Finally, she was not just some anonymous friend that I need to hide. She was Susan “Sus” Brozik.
Find your little-bit-skinny, little-bit-obsessive, little-bit-food-paranoid friends and tell them you appreciate every part of the good things they do. If you think it’s not too much, also tell them that their healthy body is the thing that lets them do those awesome things, and you’d love it if they kept their body around for a long time.
When I got the envelope in the mail from my private health insurance company, I didn’t think much of it. They send me various stuffed envelopes all the time, usually containing something I just need to file or toss out.
This one, however, was different, beginning with the ominous statement, “your policy will end on December 31, 2013.”
So, I became one of those folks in the group represented by outraged reporters talking about how Obama said, “you can keep your policy if you like it.” and then went back on his exact words. I “liked” my policy, in that it was relatively cheap and gave me catastrophic coverage in the event that I have something happen that could otherwise bankrupt me. I’d be out my huge deductible ($6K) and then not a penny more.
But that sounds like it might never have actually happened: people with plans like mine have had a long history of getting dropped by their company the second it appeared your account might start requiring lots of payouts. Generally the (legal) reason cited is that you withheld information on your original insurance application. Say, your claim involves checking out and biopsy of moles on your skin – the company could say that you didn’t note that you have lots of moles. Or, you are getting treatment for back pain issues but never mentioned in your application that you’ve ever felt a bit of back pain in your life. That’s an undeclared pre-existing condition, and therefore eligible for policy exclusion.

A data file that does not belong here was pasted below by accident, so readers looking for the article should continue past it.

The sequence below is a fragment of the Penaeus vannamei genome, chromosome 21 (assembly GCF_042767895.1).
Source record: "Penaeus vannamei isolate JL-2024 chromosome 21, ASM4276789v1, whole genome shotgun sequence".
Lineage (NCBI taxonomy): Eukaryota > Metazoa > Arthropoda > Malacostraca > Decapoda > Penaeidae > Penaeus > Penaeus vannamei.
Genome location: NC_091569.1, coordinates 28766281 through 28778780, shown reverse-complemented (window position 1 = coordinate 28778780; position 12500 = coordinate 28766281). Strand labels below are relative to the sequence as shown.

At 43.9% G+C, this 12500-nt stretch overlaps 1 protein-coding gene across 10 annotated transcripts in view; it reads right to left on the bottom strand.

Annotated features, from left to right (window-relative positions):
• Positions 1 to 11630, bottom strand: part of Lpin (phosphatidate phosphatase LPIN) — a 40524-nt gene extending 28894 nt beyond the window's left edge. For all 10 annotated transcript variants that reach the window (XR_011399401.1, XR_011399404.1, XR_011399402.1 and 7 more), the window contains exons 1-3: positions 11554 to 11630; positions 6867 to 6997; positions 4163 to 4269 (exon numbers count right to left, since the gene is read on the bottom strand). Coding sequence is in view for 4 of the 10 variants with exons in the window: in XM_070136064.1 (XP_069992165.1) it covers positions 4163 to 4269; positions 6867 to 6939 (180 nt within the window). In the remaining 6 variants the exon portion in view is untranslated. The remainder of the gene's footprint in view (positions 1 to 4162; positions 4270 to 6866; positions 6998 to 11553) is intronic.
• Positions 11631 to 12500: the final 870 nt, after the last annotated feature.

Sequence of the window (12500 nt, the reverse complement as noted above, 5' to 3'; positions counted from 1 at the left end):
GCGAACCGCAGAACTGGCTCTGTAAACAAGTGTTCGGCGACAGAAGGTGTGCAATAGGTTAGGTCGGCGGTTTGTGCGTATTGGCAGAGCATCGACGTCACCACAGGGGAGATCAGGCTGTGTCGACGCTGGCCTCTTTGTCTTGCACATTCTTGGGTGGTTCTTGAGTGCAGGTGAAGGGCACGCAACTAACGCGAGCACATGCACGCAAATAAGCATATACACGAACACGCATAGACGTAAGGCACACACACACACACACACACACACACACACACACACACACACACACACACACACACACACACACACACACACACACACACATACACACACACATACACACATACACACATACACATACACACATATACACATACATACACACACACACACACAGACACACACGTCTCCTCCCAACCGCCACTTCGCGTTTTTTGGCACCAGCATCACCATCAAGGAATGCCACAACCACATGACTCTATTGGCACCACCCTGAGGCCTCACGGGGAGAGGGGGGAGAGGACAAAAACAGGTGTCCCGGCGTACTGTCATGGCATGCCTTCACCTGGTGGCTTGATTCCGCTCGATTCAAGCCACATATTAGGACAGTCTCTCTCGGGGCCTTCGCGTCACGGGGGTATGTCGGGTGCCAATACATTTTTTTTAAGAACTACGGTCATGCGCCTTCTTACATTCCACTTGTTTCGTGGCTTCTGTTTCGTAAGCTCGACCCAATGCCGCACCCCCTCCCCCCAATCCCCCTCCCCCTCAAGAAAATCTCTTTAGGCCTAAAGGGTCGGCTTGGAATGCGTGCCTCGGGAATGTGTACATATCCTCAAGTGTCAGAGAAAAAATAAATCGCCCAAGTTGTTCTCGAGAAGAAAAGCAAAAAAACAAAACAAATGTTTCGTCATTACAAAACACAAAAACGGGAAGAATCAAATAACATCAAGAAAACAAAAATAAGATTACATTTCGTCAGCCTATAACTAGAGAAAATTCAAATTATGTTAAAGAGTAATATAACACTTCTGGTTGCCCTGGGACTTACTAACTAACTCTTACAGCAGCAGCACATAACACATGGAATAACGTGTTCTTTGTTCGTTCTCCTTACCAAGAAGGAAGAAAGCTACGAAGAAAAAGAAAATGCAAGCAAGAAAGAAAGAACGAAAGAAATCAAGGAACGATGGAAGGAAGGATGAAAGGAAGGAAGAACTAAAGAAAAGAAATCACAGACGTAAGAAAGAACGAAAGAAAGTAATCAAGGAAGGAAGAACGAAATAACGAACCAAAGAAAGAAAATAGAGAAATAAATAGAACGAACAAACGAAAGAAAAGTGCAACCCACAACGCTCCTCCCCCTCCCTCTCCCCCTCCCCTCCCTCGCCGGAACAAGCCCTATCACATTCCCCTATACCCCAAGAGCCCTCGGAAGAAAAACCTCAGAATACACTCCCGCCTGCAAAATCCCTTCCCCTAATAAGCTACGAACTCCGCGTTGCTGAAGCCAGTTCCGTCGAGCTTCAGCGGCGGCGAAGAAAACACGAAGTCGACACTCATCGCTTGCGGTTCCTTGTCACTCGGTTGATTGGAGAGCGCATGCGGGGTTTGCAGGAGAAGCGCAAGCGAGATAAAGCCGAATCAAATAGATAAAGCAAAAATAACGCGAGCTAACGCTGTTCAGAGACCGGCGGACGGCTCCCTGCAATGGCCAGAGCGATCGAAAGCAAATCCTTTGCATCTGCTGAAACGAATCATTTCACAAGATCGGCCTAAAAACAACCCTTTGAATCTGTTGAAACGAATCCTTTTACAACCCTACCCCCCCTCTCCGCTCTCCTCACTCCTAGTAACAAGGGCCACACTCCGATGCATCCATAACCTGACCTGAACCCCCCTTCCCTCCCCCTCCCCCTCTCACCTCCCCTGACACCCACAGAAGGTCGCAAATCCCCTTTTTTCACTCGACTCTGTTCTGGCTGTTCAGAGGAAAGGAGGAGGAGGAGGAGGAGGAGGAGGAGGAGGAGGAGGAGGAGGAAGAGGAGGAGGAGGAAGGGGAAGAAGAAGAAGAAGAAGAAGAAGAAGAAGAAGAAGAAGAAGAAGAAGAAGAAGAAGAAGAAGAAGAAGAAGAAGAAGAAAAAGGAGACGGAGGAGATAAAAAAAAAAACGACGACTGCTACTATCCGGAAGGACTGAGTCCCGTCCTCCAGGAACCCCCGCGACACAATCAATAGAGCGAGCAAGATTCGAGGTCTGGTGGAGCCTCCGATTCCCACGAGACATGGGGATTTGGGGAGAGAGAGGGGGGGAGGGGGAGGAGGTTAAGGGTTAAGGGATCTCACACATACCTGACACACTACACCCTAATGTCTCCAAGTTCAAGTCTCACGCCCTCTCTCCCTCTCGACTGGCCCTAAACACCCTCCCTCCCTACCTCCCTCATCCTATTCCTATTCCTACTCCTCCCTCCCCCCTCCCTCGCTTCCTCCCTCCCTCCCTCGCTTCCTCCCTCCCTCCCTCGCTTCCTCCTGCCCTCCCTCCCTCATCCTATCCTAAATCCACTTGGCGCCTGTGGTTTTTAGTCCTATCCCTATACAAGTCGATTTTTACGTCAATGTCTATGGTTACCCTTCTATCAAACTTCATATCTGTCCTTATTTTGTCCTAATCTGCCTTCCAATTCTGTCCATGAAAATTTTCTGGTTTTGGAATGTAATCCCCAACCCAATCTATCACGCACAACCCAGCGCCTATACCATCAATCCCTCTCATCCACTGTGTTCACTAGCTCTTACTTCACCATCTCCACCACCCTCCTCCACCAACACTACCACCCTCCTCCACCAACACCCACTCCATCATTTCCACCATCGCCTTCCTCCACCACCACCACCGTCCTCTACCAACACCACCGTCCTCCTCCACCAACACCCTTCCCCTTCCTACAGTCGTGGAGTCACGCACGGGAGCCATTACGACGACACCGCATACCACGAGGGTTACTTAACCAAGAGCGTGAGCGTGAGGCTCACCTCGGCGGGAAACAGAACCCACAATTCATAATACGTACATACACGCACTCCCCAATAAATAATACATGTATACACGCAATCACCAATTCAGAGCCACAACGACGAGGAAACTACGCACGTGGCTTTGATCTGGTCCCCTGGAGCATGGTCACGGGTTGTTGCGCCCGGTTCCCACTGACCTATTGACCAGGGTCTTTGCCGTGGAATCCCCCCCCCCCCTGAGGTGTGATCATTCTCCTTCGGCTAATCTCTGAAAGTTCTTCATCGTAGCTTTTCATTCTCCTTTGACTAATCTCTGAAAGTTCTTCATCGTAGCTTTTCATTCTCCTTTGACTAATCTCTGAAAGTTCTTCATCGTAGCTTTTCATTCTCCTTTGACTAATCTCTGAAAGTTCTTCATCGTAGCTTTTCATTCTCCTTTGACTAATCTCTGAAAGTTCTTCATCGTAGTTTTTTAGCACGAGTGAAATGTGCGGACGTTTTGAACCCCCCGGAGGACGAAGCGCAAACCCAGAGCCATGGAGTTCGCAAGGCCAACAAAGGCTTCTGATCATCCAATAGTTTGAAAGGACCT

And it gets worse – the internetz are full of these kinds of reports from consumers:
- Getting cancelled by Wellpoint for breast cancer
- A 32-year old has to have a social media “bake sale” after being denied cancer treatments by Aetna (which started a mini Twitter explosion leading to Aetna picking up his policy again….)
- Justice.org’s (a trial lawyer resource site) PDF about how insurance companies attempt to deny claims
- A 22-year-old gets a nasty disease and is dropped by her policy, spurring fundraising locally.
- College student gets dropped days after turning 19 because company says it can’t prove she’s a student.
- And, in case you missed some, a Compilation of online news headlines on Reddit about insurance corruption
There was no law against this. So if that catastrophe happened, the insurance company could have (and might very likely have) paid out some hospital days or one inital ambulance ride, then called the whole rest of it a separate case (due to that pesky pre-existing or bad application stuff above) and dropped me like a hot potato. No recourse, only bankruptcy. Or a legal battle that you as the patient MIGHT win, but might not.
Then, there is my friend on the East Coast, paying for private insurance that costs far too much and hoping against hope that this whole Obamacare thing that is coming might actually benefit her and her partner. But she is very wary:
I’m afraid to be excited about this
A summary of our befores and afters:
- ME, Before: $120 per month with almost certain droppage after a major event. ME, After: $190 per month with far better basic coverage and no chance to be dropped.
- Her, before: $729 per month for “insurance” that did almost nothing she needed. Prescriptions were mostly out of pocket because the deductible was too high. Her, after: $341/mo with much lower deductible on prescription coverage. Her out of pocket per year goes from ~$8700 to ~$4100, and that’s just premiums. Nice deal.
And that’s how it works. It has to work that way. I am one of those gravy insureds: I am healthy. I’ll withdraw a few hundred bucks per year or less of my annual premiums in benefits. I am the person who helps to subsidize my friend on the East Coast. I am critical in the system as is everyone like me.
A special thank you to Julie today!